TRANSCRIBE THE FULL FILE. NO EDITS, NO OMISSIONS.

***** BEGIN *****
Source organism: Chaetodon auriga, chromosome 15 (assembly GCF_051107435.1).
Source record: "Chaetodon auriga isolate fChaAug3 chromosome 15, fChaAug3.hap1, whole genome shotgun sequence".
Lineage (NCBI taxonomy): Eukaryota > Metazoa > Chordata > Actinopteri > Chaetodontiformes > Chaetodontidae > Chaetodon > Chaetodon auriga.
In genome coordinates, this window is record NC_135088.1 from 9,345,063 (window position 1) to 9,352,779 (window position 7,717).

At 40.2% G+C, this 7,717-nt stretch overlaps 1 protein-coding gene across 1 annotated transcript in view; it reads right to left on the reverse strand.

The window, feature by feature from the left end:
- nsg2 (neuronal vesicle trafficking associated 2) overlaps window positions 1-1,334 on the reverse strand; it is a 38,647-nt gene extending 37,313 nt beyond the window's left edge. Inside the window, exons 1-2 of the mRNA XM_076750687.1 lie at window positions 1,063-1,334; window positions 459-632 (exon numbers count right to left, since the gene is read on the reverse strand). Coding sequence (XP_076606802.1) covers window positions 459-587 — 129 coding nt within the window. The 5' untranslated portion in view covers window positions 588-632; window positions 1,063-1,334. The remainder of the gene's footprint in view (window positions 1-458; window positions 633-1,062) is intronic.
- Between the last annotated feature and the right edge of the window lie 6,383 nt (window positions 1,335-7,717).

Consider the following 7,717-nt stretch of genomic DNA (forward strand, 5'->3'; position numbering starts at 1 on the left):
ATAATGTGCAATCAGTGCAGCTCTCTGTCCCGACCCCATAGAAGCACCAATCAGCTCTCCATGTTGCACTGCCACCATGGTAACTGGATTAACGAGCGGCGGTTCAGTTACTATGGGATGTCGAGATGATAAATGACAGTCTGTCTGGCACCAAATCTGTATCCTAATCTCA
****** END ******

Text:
Source organism: Chaetodon auriga, chromosome 15 (assembly GCF_051107435.1).
Source record: "Chaetodon auriga isolate fChaAug3 chromosome 15, fChaAug3.hap1, whole genome shotgun sequence".
Lineage (NCBI taxonomy): Eukaryota > Metazoa > Chordata > Actinopteri > Chaetodontiformes > Chaetodontidae > Chaetodon > Chaetodon auriga.
In genome coordinates, this window is record NC_135088.1 from 9,345,063 (window position 1) to 9,352,779 (window position 7,717).

At 40.2% G+C, this 7,717-nt stretch overlaps 1 protein-coding gene across 1 annotated transcript in view; it reads right to left on the reverse strand.

The window, feature by feature from the left end:
- nsg2 (neuronal vesicle trafficking associated 2) overlaps window positions 1-1,334 on the reverse strand; it is a 38,647-nt gene extending 37,313 nt beyond the window's left edge. Inside the window, exons 1-2 of the mRNA XM_076750687.1 lie at window positions 1,063-1,334; window positions 459-632 (exon numbers count right to left, since the gene is read on the reverse strand). Coding sequence (XP_076606802.1) covers window positions 459-587 — 129 coding nt within the window. The 5' untranslated portion in view covers window positions 588-632; window positions 1,063-1,334. The remainder of the gene's footprint in view (window positions 1-458; window positions 633-1,062) is intronic.
- Between the last annotated feature and the right edge of the window lie 6,383 nt (window positions 1,335-7,717).

Consider the following 7,717-nt stretch of genomic DNA (forward strand, 5'->3'; position numbering starts at 1 on the left):
ATAATGTGCAATCAGTGCAGCTCTCTGTCCCGACCCCATAGAAGCACCAATCAGCTCTCCATGTTGCACTGCCACCATGGTAACTGGATTAACGAGCGGCGGTTCAGTTACTATGGGATGTCGAGATGATAAATGACAGTCTGTCTGGCACCAAATCTGTATCCTAATCTCA